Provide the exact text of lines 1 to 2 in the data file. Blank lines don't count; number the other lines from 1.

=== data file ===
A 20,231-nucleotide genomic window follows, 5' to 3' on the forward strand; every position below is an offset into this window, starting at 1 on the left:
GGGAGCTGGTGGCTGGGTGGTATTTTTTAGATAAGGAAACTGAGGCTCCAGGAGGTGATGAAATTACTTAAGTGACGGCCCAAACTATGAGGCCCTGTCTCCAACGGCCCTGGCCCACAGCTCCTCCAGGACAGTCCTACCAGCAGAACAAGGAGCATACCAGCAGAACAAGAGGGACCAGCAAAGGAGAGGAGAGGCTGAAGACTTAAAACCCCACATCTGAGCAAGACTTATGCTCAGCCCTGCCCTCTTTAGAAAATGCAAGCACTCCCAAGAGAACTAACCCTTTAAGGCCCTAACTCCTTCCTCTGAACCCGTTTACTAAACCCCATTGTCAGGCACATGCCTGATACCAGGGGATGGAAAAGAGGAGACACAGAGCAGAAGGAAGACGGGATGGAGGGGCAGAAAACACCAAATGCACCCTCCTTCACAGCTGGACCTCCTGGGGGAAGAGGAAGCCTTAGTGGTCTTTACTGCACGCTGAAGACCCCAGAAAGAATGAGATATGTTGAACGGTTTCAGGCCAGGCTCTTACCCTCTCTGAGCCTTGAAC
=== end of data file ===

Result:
A 20,231-nucleotide genomic window follows, 5' to 3' on the forward strand; every position below is an offset into this window, starting at 1 on the left:
GGGAGCTGGTGGCTGGGTGGTATTTTTTAGATAAGGAAACTGAGGCTCCAGGAGGTGATGAAATTACTTAAGTGACGGCCCAAACTATGAGGCCCTGTCTCCAACGGCCCTGGCCCACAGCTCCTCCAGGACAGTCCTACCAGCAGAACAAGGAGCATACCAGCAGAACAAGAGGGACCAGCAAAGGAGAGGAGAGGCTGAAGACTTAAAACCCCACATCTGAGCAAGACTTATGCTCAGCCCTGCCCTCTTTAGAAAATGCAAGCACTCCCAAGAGAACTAACCCTTTAAGGCCCTAACTCCTTCCTCTGAACCCGTTTACTAAACCCCATTGTCAGGCACATGCCTGATACCAGGGGATGGAAAAGAGGAGACACAGAGCAGAAGGAAGACGGGATGGAGGGGCAGAAAACACCAAATGCACCCTCCTTCACAGCTGGACCTCCTGGGGGAAGAGGAAGCCTTAGTGGTCTTTACTGCACGCTGAAGACCCCAGAAAGAATGAGATATGTTGAACGGTTTCAGGCCAGGCTCTTACCCTCTCTGAGCCTTGAAC